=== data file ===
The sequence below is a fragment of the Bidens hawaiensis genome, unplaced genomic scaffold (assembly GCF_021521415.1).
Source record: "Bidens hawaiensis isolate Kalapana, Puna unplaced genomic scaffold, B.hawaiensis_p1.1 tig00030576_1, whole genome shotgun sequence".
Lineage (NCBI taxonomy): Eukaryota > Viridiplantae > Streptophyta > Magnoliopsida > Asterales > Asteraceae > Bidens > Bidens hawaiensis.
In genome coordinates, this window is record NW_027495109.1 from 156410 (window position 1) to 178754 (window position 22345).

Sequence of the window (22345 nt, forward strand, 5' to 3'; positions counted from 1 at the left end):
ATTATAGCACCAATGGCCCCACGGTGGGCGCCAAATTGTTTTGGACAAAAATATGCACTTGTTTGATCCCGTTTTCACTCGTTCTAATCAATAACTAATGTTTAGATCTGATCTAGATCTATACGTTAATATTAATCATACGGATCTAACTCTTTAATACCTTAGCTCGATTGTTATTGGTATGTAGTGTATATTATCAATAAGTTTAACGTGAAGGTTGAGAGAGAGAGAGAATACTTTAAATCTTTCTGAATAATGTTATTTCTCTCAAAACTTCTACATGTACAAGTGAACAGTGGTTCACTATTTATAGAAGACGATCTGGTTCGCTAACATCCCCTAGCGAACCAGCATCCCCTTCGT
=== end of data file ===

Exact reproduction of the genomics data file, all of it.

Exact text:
The sequence below is a fragment of the Bidens hawaiensis genome, unplaced genomic scaffold (assembly GCF_021521415.1).
Source record: "Bidens hawaiensis isolate Kalapana, Puna unplaced genomic scaffold, B.hawaiensis_p1.1 tig00030576_1, whole genome shotgun sequence".
Lineage (NCBI taxonomy): Eukaryota > Viridiplantae > Streptophyta > Magnoliopsida > Asterales > Asteraceae > Bidens > Bidens hawaiensis.
In genome coordinates, this window is record NW_027495109.1 from 156410 (window position 1) to 178754 (window position 22345).

Sequence of the window (22345 nt, forward strand, 5' to 3'; positions counted from 1 at the left end):
ATTATAGCACCAATGGCCCCACGGTGGGCGCCAAATTGTTTTGGACAAAAATATGCACTTGTTTGATCCCGTTTTCACTCGTTCTAATCAATAACTAATGTTTAGATCTGATCTAGATCTATACGTTAATATTAATCATACGGATCTAACTCTTTAATACCTTAGCTCGATTGTTATTGGTATGTAGTGTATATTATCAATAAGTTTAACGTGAAGGTTGAGAGAGAGAGAGAATACTTTAAATCTTTCTGAATAATGTTATTTCTCTCAAAACTTCTACATGTACAAGTGAACAGTGGTTCACTATTTATAGAAGACGATCTGGTTCGCTAACATCCCCTAGCGAACCAGCATCCCCTTCGT